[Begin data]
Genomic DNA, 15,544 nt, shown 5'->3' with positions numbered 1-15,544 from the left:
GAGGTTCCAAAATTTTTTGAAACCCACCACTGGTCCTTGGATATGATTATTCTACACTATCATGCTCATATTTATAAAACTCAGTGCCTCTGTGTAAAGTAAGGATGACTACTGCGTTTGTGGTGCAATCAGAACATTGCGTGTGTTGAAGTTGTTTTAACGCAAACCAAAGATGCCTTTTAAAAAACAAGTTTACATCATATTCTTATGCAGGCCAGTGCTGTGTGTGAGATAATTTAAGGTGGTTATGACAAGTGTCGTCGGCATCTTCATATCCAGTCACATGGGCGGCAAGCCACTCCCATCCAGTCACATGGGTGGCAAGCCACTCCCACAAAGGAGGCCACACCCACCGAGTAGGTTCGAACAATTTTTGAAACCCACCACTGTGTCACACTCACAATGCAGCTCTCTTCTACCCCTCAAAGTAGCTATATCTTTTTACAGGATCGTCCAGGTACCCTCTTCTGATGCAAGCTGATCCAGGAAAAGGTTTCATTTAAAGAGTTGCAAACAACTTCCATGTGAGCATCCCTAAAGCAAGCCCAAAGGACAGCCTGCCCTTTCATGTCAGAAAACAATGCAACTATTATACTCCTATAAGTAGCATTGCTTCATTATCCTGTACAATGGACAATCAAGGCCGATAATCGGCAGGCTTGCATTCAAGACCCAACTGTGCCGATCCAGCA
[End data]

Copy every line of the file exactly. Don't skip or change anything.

Genomic DNA, 15,544 nt, shown 5'->3' with positions numbered 1-15,544 from the left:
GAGGTTCCAAAATTTTTTGAAACCCACCACTGGTCCTTGGATATGATTATTCTACACTATCATGCTCATATTTATAAAACTCAGTGCCTCTGTGTAAAGTAAGGATGACTACTGCGTTTGTGGTGCAATCAGAACATTGCGTGTGTTGAAGTTGTTTTAACGCAAACCAAAGATGCCTTTTAAAAAACAAGTTTACATCATATTCTTATGCAGGCCAGTGCTGTGTGTGAGATAATTTAAGGTGGTTATGACAAGTGTCGTCGGCATCTTCATATCCAGTCACATGGGCGGCAAGCCACTCCCATCCAGTCACATGGGTGGCAAGCCACTCCCACAAAGGAGGCCACACCCACCGAGTAGGTTCGAACAATTTTTGAAACCCACCACTGTGTCACACTCACAATGCAGCTCTCTTCTACCCCTCAAAGTAGCTATATCTTTTTACAGGATCGTCCAGGTACCCTCTTCTGATGCAAGCTGATCCAGGAAAAGGTTTCATTTAAAGAGTTGCAAACAACTTCCATGTGAGCATCCCTAAAGCAAGCCCAAAGGACAGCCTGCCCTTTCATGTCAGAAAACAATGCAACTATTATACTCCTATAAGTAGCATTGCTTCATTATCCTGTACAATGGACAATCAAGGCCGATAATCGGCAGGCTTGCATTCAAGACCCAACTGTGCCGATCCAGCA